This 1 inch by 1 inch microfluidic chip is portion of the SETG instrument prototype. Tiny channels feed in the samples to be analyzed and control the fluidic circuitry on the chip. Blue light excites fluorescent dyes that aid recognize DNA within 3072 cubic chambers, each about the width of a human hair, or one billionth of a liter in size.
By John Roach
Life as we know it has a typical ancestor— someplace. Is it a Martian? A new gadget under development to fly on a long term mission to Mars to find and sequence bits of genetic substance could provide an answer, in accordance to MIT and Harvard researchers.
"Given what we know about meteorite impacts and transfer of content amongst Earth and Mars, we are hoping that life may in reality exist on Mars and that it may in reality be connected to us," Christopher Carr, a MIT research scientist who is top the project, told me today.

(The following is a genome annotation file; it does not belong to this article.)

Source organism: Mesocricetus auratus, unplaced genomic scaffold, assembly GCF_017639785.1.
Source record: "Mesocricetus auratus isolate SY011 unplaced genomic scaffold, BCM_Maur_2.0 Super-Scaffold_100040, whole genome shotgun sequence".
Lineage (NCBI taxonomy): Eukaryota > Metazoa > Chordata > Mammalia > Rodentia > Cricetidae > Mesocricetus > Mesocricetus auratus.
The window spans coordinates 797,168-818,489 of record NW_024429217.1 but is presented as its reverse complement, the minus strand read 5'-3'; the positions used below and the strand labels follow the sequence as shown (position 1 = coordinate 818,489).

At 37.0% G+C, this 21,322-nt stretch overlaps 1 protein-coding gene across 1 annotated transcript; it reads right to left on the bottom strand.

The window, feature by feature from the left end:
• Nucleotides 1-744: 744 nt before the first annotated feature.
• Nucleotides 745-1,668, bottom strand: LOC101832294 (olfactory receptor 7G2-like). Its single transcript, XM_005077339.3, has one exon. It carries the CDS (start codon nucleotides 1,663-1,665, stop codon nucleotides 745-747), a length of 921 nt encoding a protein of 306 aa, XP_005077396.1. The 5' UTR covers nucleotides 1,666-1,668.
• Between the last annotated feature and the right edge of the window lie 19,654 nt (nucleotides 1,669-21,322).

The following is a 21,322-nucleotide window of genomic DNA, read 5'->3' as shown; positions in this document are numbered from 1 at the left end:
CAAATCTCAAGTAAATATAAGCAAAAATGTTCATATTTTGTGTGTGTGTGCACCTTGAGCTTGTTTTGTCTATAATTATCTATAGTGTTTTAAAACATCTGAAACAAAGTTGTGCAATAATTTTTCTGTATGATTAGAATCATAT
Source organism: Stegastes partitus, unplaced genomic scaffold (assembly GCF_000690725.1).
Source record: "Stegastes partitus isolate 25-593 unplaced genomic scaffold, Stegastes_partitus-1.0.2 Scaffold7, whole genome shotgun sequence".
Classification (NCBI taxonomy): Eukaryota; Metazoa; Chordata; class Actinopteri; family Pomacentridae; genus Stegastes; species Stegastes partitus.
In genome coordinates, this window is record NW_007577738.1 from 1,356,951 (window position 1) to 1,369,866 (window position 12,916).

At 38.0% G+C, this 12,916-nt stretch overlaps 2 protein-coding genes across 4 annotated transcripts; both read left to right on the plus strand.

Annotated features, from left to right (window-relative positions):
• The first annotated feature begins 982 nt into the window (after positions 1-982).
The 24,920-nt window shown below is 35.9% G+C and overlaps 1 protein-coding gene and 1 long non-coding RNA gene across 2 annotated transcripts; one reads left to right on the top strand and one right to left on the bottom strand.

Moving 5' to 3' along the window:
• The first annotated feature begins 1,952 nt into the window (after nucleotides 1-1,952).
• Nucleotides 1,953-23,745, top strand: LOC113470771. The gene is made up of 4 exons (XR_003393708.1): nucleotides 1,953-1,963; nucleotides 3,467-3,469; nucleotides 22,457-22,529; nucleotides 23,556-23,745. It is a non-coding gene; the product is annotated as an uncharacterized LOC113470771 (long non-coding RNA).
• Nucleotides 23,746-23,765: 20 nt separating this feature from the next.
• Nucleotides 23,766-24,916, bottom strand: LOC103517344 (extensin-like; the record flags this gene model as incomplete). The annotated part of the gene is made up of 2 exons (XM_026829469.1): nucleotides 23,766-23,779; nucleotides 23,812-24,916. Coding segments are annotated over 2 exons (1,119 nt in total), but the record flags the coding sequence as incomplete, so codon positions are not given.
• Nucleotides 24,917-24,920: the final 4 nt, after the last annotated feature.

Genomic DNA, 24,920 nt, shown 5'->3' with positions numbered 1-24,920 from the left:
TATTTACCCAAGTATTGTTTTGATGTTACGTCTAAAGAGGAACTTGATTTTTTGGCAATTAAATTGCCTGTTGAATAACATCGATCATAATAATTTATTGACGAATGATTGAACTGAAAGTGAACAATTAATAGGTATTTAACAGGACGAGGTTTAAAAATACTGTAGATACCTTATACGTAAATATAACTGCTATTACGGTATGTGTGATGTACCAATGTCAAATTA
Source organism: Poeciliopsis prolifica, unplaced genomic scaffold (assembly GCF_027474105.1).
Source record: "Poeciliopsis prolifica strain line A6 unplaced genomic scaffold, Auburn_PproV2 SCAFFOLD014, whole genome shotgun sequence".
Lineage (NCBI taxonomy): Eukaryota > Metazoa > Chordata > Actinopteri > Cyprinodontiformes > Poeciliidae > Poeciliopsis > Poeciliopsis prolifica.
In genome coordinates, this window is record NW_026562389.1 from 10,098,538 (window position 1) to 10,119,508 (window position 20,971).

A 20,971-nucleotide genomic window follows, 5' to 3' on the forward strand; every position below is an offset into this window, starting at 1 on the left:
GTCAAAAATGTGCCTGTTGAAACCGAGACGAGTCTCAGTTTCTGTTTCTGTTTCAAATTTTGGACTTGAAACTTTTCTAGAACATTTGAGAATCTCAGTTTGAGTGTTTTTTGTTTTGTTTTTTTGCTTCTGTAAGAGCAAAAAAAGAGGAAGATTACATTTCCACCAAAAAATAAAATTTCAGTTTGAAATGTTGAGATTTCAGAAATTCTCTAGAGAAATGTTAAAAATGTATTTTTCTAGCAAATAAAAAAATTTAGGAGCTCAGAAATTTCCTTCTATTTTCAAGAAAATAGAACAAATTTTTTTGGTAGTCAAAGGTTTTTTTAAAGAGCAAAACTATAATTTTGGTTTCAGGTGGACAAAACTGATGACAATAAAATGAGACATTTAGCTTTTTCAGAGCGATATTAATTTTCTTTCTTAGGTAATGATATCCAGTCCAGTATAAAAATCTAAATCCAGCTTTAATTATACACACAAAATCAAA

The thought that life originated on Mars goes back prior to the Viking missions of the 1970s, which appeared for indicators of life on the Red World. It acquired a increase in the 1990s with the discovery that microbes could have hitched interplanetary rides on meteorites in between the two planets in the course of an extreme period of time of bombardment in between about 3.5 and 4 billion years ago.
"About a billion tons of rock most likely went in between Earth and Mars, most of that really went in the Mars-to-Earth direction— about a 100-fold greater volume," Carr famous. "So that makes it more likely that if we find a thing on Mars that's related to us that it truly came from Mars to Earth ( via cosmiclog.msnbc.msn.com ).